Reply 9, posted (7 years 4 months 2 weeks 2 days 22 hours ago) and read 3733 times:

Quoting Tdscanuck (Reply 1):
Must have been a heck of a strike...usually they just keep going and do a lightning inspection when they arrive.

Exactly what I was going to say. I constantly shock people when I mention that I hear of at least one strike per week... and that's just what I directly hear during 40 measly hours of working on the ramp at PHX.

Maybe it's a good thing people don't realize it... bet a lot of them wouldn't fly again (or maybe just not as often lol)



"PHX is Phoenix, PDX is the other city" -777Way
User currently offlineEI321 From Iraq, joined Jul 2009, 0 posts, RR: 0
Reply 10, posted (7 years 4 months 2 weeks 2 days 21 hours ago) and read 3375 times:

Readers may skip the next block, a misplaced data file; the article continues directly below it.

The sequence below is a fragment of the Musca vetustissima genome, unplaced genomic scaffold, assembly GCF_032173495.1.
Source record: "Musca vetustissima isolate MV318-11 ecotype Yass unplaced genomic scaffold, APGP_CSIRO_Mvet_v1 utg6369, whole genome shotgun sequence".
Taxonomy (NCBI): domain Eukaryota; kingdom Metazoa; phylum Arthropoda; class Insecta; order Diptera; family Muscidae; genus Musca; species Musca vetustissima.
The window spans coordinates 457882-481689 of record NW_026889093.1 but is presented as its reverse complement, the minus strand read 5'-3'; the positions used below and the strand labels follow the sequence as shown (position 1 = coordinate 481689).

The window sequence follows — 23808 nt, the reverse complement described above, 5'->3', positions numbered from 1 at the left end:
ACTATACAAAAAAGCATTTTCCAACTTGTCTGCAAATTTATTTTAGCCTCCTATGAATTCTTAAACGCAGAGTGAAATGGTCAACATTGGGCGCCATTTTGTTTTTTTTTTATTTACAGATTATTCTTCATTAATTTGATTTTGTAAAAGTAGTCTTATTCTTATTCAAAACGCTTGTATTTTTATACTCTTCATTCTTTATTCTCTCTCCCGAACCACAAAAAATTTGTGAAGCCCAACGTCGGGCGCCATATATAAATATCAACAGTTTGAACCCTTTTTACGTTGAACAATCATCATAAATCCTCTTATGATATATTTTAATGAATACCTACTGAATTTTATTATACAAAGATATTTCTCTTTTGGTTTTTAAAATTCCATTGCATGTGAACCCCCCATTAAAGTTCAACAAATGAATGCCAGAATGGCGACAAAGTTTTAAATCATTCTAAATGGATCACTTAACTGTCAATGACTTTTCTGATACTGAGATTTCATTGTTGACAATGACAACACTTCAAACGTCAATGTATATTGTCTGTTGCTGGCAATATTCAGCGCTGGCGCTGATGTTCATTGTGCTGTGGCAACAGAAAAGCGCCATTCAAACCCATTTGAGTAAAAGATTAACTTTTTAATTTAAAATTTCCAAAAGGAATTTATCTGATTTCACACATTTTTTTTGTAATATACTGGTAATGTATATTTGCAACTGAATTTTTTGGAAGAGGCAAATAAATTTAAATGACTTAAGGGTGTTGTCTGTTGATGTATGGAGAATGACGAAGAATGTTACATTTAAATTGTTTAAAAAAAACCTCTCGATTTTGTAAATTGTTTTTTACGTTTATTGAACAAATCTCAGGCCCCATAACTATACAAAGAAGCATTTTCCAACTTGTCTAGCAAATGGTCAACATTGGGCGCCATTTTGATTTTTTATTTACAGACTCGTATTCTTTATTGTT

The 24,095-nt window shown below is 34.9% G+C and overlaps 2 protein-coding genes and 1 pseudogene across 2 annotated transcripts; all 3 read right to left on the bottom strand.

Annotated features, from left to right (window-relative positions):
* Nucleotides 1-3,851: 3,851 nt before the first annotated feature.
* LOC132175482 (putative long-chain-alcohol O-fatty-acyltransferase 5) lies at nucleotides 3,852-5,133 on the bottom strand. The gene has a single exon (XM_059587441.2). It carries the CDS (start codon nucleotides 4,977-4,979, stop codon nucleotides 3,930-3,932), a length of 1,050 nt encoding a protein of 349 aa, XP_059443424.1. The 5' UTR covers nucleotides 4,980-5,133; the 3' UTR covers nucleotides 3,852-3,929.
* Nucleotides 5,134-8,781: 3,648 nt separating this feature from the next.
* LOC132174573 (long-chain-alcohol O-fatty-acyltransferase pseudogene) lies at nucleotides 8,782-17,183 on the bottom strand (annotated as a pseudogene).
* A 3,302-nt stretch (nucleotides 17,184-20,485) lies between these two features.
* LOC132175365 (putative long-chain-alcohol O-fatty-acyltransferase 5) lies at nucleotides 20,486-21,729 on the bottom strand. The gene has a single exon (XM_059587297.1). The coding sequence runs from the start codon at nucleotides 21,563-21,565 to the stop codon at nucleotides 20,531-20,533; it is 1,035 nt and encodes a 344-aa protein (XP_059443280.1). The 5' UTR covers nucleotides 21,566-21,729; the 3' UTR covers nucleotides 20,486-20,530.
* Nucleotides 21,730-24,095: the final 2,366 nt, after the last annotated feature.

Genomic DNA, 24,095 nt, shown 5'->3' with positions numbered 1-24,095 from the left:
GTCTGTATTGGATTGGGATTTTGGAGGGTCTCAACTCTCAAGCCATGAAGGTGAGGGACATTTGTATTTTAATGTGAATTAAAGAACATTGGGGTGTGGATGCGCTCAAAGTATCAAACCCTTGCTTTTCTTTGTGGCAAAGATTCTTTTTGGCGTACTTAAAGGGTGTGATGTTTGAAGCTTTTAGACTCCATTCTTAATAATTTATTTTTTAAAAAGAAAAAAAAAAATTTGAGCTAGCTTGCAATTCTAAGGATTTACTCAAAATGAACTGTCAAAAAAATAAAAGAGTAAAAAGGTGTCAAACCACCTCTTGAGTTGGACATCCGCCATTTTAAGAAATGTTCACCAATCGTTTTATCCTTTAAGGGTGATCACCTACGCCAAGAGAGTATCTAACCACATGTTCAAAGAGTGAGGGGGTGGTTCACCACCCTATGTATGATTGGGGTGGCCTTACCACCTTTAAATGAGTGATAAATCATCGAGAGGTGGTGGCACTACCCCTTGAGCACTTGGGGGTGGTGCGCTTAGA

As was said above, lightening strikes on planes are very common and usually harmless, so It must have been a serious one if the plane turned back.

User currently offlineWILCO737 From Greenland, joined Jun 2004, 9119 posts, RR: 76
Reply 11, posted (7 years 4 months 2 weeks 2 days 20 hours ago) and read 3313 times:
AIRLINERS.NET CREW
HEAD MODERATOR

Maybe the crew in the cockpit got some weird indications... Maybe some of the avionics got too much current or voltage and quit... who knows...
But as said: usually a lightning strike isnt much of a big deal...

WILCO737 (MD11F)
 airplane 



It it's not Boeing, I am not going.
User currently offlineHAWK21M From India, joined Jan 2001, 31712 posts, RR: 56
Reply 12, posted (7 years 4 months 2 weeks 2 days 20 hours ago) and read 3245 times:

Quoting Tdscanuck (Reply 8):
They must have bad karma...where I work now, we get about one lightning strike per week and we haven't fried any avionics yet